Continue Reading FCC Announces Biennial Ownership Report Filing Window is Open – Reports to be filed by December 2 By All Commercial Broadcasters

The FCC has just announced that the Form 323 Biennial Ownership Reports for commercial broadcasters, due to be filed on or before November 1 of this year, will now be due instead by December 2. This is the third straight time that the obligation to file these reports has been extended, due to the complexity and confusion that surrounds the completion of the information that is required on the form. All commercial broadcasters, including LPTV licensees, need to file this form by the new deadline. As set forth in more detail below, at this point, this obligation does not extend to noncommercial educational licensees.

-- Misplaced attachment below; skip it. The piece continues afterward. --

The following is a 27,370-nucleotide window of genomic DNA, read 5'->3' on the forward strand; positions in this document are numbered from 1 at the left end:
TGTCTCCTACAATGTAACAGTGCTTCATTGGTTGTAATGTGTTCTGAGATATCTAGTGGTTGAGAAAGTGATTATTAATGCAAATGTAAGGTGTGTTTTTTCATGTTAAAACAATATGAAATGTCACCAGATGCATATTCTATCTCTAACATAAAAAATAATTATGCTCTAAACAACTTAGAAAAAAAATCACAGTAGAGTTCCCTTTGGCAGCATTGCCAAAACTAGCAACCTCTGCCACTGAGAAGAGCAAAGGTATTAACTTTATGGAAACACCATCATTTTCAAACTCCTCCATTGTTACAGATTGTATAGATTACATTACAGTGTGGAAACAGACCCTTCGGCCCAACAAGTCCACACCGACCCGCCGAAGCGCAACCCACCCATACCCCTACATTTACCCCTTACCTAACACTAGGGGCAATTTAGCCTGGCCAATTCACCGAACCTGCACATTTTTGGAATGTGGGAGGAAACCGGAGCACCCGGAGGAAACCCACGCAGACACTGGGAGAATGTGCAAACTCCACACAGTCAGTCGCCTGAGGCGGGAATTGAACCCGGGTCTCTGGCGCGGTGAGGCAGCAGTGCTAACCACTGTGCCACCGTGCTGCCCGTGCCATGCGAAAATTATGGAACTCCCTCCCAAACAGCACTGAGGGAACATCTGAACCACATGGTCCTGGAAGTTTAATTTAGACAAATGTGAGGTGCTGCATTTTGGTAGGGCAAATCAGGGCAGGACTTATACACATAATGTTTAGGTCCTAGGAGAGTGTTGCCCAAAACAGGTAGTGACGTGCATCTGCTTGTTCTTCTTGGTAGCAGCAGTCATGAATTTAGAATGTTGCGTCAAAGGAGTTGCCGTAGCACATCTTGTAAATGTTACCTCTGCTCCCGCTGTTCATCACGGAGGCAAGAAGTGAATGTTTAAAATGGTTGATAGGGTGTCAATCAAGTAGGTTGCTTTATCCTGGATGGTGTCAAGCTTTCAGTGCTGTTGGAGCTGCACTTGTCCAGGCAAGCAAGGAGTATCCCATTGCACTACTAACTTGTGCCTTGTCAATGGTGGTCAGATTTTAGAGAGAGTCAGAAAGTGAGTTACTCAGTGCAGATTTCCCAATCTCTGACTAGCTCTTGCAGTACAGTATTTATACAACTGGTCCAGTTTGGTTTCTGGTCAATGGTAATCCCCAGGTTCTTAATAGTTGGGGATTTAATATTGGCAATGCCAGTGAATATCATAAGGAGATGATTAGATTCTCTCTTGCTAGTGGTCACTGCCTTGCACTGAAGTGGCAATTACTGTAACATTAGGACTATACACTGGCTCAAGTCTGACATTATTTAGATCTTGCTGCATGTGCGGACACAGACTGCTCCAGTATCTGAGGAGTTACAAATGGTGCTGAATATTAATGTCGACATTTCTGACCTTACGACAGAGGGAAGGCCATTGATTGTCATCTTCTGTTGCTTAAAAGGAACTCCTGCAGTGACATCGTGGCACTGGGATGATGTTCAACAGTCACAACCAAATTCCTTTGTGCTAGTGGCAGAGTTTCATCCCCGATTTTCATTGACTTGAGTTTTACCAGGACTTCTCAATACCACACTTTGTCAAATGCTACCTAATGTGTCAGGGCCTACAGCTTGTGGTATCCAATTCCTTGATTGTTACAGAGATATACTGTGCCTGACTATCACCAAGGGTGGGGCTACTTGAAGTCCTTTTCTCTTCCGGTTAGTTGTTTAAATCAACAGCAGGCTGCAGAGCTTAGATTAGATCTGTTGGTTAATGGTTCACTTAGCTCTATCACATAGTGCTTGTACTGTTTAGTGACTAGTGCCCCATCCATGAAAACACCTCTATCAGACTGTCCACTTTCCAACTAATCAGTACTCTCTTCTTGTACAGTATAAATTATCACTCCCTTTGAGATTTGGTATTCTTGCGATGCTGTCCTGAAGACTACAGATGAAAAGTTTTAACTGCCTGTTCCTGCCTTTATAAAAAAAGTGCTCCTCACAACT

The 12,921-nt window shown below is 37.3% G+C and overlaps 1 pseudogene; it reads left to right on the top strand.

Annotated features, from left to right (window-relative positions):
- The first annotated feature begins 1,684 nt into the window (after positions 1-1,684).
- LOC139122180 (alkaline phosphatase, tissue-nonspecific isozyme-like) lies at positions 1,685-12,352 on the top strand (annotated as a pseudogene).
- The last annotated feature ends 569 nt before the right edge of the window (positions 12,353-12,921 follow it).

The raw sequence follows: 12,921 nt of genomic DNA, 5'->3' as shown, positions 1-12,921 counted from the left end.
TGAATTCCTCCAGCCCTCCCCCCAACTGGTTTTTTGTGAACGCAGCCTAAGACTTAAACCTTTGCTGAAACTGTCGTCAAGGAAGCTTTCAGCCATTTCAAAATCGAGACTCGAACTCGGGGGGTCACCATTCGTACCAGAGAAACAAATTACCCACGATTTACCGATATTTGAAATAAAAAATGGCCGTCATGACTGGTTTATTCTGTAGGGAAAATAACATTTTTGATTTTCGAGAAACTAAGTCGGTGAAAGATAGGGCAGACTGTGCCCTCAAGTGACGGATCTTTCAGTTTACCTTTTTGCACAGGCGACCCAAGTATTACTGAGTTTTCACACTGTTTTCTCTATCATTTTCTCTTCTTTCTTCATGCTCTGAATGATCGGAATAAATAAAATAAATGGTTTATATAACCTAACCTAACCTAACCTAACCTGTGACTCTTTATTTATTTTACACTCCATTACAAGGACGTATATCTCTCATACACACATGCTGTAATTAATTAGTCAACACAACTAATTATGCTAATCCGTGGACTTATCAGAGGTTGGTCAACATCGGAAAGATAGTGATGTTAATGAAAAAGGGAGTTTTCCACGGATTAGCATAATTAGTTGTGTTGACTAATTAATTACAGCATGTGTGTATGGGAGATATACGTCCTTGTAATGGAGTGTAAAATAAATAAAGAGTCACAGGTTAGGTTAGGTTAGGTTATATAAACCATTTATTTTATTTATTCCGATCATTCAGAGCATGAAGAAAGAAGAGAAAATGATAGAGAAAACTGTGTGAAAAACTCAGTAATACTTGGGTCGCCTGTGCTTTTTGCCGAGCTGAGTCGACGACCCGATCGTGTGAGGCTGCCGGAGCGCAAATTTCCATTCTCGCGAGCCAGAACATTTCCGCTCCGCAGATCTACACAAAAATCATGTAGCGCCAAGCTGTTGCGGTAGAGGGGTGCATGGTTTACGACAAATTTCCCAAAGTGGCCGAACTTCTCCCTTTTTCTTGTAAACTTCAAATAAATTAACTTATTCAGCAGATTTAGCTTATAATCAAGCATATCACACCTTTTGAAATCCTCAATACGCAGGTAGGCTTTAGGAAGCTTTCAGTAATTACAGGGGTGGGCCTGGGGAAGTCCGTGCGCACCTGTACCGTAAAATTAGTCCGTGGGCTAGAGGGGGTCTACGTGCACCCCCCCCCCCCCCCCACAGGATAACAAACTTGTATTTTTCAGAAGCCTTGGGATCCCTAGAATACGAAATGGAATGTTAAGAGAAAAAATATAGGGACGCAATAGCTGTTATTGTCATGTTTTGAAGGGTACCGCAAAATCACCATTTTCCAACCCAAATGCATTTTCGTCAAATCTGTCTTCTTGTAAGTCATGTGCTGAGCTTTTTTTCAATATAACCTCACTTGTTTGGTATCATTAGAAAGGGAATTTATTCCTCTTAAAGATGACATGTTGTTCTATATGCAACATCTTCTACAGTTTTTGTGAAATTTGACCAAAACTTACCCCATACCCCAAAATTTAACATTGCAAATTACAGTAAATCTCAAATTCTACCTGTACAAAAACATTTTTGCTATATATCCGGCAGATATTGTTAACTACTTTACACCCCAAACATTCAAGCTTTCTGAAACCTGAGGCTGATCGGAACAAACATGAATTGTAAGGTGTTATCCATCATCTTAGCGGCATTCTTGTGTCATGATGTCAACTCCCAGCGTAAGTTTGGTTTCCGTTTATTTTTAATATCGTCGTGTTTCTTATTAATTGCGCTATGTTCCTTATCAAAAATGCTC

In 2009, the FCC adopted a requirement for modified Biennial Ownership Reports for all commercial stations, requiring that such reports be filed by all commercial broadcasters – including LPTV licensees, sole proprietors, general partnerships and other licensees who had previously been exempt from such obligations. The reports were to be filed on an expanded form that gathers information not just about who the owners of broadcast stations are, but also the race or ethnicity and gender of such owners. This information was to be gathered so that the FCC could better assess the minority ownership of broadcast stations.  This was to be used for purposes such as developing new ownership rules for the broadcast industry.  In fact, the information gathered from the first set of these forms was recently the subject of comment in the ongoing multiple ownership proceeding at the FCC (see our article here).